Oakville, Iowa Even before the Iowa River used this town as a shortcut to the Mississippi, there wasn't much here: A post office, a convenience store, a tavern and a little restaurant.
The largest employer was a pork-and-grain producer called TriOak Foods. The company's towering grain elevator was the tallest structure for miles around.
Then the floodwaters soaking much of the Midwest turned their force on the region's small communities - most with skylines that consist only of a water tower and maybe a couple of church steeples.
As the rivers rise, these modest towns survive because neighbor helps neighbor, and the people reinforcing the levees are business owners, farmers and fellow church members who have lived there for years.
"My house is past help. So we're trying to save everybody else's," said Bethany Frank as she helped fill sandbags in a church parking lot in Oakville, about 40 miles southwest of Davenport. Her home on the outskirts of town was flooded up to the roof.
On Wednesday, Iowans assessed their losses from flooding that inundated Des Moines and Iowa City. But small towns up and down the Mississippi still awaited the worst of the flooding. Some rivers were not expected to crest until Thursday.
Storms and flooding across six states this month have killed 24 people, injured 148 and caused more than $1.5 billion in estimated damage in Iowa alone - a figure that's likely to increase as river levels climb in Missouri and Illinois.
Federal officials predicted as many as 30 levees could overflow this week, leaving industrial and agricultural areas vulnerable but sparing major residential centers. So far this week, 20 levees have overflowed.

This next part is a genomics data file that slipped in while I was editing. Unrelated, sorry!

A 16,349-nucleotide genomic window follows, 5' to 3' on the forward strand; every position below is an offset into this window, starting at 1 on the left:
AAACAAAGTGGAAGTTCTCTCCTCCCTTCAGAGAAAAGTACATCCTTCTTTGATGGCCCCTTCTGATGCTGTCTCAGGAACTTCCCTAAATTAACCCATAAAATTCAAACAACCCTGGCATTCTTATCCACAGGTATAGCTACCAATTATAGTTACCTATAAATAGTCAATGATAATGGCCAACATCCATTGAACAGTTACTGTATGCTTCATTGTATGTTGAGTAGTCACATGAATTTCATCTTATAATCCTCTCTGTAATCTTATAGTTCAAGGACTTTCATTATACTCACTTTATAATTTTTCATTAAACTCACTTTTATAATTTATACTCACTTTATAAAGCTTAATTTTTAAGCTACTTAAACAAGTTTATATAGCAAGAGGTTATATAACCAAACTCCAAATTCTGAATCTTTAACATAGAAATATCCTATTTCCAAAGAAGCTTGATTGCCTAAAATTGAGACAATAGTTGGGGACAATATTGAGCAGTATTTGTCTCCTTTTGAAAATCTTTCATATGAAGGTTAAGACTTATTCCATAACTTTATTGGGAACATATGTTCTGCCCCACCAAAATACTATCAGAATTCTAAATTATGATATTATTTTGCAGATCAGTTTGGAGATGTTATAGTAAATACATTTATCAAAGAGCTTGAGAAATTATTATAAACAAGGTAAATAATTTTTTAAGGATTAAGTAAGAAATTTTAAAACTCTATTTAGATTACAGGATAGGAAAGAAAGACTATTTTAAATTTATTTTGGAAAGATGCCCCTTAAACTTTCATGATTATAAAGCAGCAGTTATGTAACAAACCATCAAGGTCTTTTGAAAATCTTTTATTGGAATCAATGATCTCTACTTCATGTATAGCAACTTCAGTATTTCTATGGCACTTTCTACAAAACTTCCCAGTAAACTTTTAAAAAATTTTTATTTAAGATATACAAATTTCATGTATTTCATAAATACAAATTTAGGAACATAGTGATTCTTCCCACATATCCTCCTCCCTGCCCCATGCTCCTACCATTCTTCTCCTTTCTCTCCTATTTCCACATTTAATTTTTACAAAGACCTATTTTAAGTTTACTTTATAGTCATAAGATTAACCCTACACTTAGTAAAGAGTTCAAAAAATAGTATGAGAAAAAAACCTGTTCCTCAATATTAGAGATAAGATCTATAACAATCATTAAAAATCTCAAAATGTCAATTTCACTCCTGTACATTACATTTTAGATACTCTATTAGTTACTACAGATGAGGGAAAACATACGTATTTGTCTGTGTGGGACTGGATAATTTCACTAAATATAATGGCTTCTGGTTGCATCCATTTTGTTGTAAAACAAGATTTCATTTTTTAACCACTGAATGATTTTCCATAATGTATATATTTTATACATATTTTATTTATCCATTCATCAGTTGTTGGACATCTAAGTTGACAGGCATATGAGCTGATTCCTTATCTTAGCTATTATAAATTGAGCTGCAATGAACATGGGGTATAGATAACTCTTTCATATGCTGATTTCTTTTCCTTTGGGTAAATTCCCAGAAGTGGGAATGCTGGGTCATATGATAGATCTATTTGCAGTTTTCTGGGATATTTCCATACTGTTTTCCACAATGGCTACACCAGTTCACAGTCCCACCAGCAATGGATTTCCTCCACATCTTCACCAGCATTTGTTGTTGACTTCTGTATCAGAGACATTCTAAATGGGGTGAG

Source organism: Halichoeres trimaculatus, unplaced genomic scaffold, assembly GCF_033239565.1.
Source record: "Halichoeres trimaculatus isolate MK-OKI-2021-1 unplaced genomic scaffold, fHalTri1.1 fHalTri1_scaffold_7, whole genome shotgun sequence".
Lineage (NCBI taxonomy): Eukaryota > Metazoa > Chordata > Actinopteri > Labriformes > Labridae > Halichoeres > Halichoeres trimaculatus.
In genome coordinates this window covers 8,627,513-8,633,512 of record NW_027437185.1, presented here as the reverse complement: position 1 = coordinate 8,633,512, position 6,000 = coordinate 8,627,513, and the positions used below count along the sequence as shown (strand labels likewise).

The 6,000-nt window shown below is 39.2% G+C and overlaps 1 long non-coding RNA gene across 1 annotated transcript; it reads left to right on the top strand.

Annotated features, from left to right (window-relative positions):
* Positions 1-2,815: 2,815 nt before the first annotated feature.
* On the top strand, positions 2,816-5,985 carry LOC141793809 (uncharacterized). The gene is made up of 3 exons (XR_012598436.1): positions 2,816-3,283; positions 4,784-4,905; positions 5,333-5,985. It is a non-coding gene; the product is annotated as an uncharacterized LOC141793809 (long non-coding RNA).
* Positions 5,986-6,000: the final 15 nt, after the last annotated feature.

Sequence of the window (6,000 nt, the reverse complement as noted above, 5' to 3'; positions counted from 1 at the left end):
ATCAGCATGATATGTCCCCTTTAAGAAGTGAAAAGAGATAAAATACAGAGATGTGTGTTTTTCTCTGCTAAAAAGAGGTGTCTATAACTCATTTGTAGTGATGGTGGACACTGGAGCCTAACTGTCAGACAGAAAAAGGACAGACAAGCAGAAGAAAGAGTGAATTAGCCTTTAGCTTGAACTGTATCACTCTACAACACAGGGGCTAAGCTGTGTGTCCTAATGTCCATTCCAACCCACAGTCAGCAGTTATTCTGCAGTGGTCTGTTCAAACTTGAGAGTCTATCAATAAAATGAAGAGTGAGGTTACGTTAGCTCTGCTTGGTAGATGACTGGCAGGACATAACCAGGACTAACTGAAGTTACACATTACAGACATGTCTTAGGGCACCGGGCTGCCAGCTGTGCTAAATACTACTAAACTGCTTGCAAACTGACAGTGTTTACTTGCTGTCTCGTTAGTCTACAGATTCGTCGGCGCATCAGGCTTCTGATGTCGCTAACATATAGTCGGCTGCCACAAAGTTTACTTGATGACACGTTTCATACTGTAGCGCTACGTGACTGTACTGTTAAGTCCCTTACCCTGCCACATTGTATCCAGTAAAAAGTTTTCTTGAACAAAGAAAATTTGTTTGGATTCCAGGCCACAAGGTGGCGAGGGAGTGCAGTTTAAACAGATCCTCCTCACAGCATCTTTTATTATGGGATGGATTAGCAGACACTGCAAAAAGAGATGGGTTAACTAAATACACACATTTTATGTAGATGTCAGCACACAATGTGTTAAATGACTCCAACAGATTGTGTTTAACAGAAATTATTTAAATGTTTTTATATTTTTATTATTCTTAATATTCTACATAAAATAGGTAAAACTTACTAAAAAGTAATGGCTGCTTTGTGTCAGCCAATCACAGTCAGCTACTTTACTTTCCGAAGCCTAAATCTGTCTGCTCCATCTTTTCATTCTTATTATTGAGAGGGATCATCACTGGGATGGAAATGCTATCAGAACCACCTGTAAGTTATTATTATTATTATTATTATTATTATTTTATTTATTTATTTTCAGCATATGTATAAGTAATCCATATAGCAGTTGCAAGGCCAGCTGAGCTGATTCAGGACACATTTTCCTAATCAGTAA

At least 10 levees have been topped in Illinois and Missouri in recent days, including two south of tiny Gulfport, Ill., that threatened to swamp 30,000 acres of farmland near the evacuated town of Meyer, Ill.
A 280-mile stretch of the Mississippi River remained closed between Fulton, Ill., and Winfield, Mo., because of flooding, and is expected to remain closed for at least 10 more days. Lynn Muench, of the towboat and barge trade group The American Waterways Operators, said as many as 10 tows - each with as many as 15 barges - were stuck on the upper Mississippi River.
Missouri Gov. Matt Blunt sent 600 members of the National Guard to the northeastern part of the state, plus another 100 to the St. Louis area to help towns further downstream. In Illinois, 1,100 Illinois National Guard troops have been sent to help flooded communities.
"My property is right on this street. I've got a lot to lose," said Tony Dye, whose home in Canton, Mo., stands beneath the levee and well below the river's expected crest. The river was projected to crest at Canton Thursday at nearly 14 feet above flood stage.
Even if population hubs are spared, some fear entire communities may be lost forever, possibly wiping off the map names such as Columbus Junction, Fredonia, Palo and New Hartford.
About 70 percent of Iowa towns have populations of less than 1,000. Just over half of those places have fewer than 500 inhabitants.